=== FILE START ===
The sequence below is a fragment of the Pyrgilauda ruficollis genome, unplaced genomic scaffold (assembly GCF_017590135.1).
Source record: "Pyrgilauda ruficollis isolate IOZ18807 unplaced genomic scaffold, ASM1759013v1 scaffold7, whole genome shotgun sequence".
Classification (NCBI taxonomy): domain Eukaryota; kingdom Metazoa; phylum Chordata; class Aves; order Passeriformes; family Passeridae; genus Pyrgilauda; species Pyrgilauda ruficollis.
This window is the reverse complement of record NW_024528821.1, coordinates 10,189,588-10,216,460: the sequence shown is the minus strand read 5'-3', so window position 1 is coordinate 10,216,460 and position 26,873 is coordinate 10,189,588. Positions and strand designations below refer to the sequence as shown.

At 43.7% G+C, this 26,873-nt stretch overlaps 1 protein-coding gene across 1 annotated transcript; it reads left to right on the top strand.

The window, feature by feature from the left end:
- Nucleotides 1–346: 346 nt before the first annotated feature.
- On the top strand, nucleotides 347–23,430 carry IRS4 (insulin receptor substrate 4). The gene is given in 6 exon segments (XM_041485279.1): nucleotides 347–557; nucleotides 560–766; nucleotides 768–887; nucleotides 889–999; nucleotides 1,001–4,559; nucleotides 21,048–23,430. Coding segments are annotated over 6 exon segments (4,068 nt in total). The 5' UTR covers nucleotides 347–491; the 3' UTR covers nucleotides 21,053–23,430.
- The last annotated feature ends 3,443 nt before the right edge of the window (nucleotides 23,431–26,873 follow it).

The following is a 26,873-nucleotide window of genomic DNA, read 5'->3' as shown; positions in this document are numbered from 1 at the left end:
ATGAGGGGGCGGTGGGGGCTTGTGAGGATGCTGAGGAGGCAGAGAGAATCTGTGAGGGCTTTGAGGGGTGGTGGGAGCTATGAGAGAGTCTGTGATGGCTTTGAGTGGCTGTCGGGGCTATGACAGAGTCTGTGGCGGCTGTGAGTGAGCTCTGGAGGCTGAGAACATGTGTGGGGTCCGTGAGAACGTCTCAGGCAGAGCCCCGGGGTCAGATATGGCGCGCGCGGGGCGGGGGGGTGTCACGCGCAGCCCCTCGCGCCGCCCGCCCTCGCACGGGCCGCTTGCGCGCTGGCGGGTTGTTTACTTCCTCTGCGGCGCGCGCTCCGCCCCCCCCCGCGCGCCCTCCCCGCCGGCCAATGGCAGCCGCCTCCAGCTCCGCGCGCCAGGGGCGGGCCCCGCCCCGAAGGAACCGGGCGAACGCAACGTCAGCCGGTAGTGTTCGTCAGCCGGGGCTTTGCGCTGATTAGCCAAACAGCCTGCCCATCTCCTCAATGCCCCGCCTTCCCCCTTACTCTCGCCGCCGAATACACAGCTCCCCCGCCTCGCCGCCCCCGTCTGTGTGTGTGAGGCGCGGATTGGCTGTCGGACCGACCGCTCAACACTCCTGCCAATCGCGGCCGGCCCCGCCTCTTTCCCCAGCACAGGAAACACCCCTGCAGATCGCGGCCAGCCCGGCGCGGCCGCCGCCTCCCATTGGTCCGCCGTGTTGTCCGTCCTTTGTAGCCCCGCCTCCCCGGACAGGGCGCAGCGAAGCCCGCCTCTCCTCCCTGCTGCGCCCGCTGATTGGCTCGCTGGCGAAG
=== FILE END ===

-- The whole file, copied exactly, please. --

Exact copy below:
The sequence below is a fragment of the Pyrgilauda ruficollis genome, unplaced genomic scaffold (assembly GCF_017590135.1).
Source record: "Pyrgilauda ruficollis isolate IOZ18807 unplaced genomic scaffold, ASM1759013v1 scaffold7, whole genome shotgun sequence".
Classification (NCBI taxonomy): domain Eukaryota; kingdom Metazoa; phylum Chordata; class Aves; order Passeriformes; family Passeridae; genus Pyrgilauda; species Pyrgilauda ruficollis.
This window is the reverse complement of record NW_024528821.1, coordinates 10,189,588-10,216,460: the sequence shown is the minus strand read 5'-3', so window position 1 is coordinate 10,216,460 and position 26,873 is coordinate 10,189,588. Positions and strand designations below refer to the sequence as shown.

At 43.7% G+C, this 26,873-nt stretch overlaps 1 protein-coding gene across 1 annotated transcript; it reads left to right on the top strand.

The window, feature by feature from the left end:
- Nucleotides 1–346: 346 nt before the first annotated feature.
- On the top strand, nucleotides 347–23,430 carry IRS4 (insulin receptor substrate 4). The gene is given in 6 exon segments (XM_041485279.1): nucleotides 347–557; nucleotides 560–766; nucleotides 768–887; nucleotides 889–999; nucleotides 1,001–4,559; nucleotides 21,048–23,430. Coding segments are annotated over 6 exon segments (4,068 nt in total). The 5' UTR covers nucleotides 347–491; the 3' UTR covers nucleotides 21,053–23,430.
- The last annotated feature ends 3,443 nt before the right edge of the window (nucleotides 23,431–26,873 follow it).

The following is a 26,873-nucleotide window of genomic DNA, read 5'->3' as shown; positions in this document are numbered from 1 at the left end:
ATGAGGGGGCGGTGGGGGCTTGTGAGGATGCTGAGGAGGCAGAGAGAATCTGTGAGGGCTTTGAGGGGTGGTGGGAGCTATGAGAGAGTCTGTGATGGCTTTGAGTGGCTGTCGGGGCTATGACAGAGTCTGTGGCGGCTGTGAGTGAGCTCTGGAGGCTGAGAACATGTGTGGGGTCCGTGAGAACGTCTCAGGCAGAGCCCCGGGGTCAGATATGGCGCGCGCGGGGCGGGGGGGTGTCACGCGCAGCCCCTCGCGCCGCCCGCCCTCGCACGGGCCGCTTGCGCGCTGGCGGGTTGTTTACTTCCTCTGCGGCGCGCGCTCCGCCCCCCCCCGCGCGCCCTCCCCGCCGGCCAATGGCAGCCGCCTCCAGCTCCGCGCGCCAGGGGCGGGCCCCGCCCCGAAGGAACCGGGCGAACGCAACGTCAGCCGGTAGTGTTCGTCAGCCGGGGCTTTGCGCTGATTAGCCAAACAGCCTGCCCATCTCCTCAATGCCCCGCCTTCCCCCTTACTCTCGCCGCCGAATACACAGCTCCCCCGCCTCGCCGCCCCCGTCTGTGTGTGTGAGGCGCGGATTGGCTGTCGGACCGACCGCTCAACACTCCTGCCAATCGCGGCCGGCCCCGCCTCTTTCCCCAGCACAGGAAACACCCCTGCAGATCGCGGCCAGCCCGGCGCGGCCGCCGCCTCCCATTGGTCCGCCGTGTTGTCCGTCCTTTGTAGCCCCGCCTCCCCGGACAGGGCGCAGCGAAGCCCGCCTCTCCTCCCTGCTGCGCCCGCTGATTGGCTCGCTGGCGAAG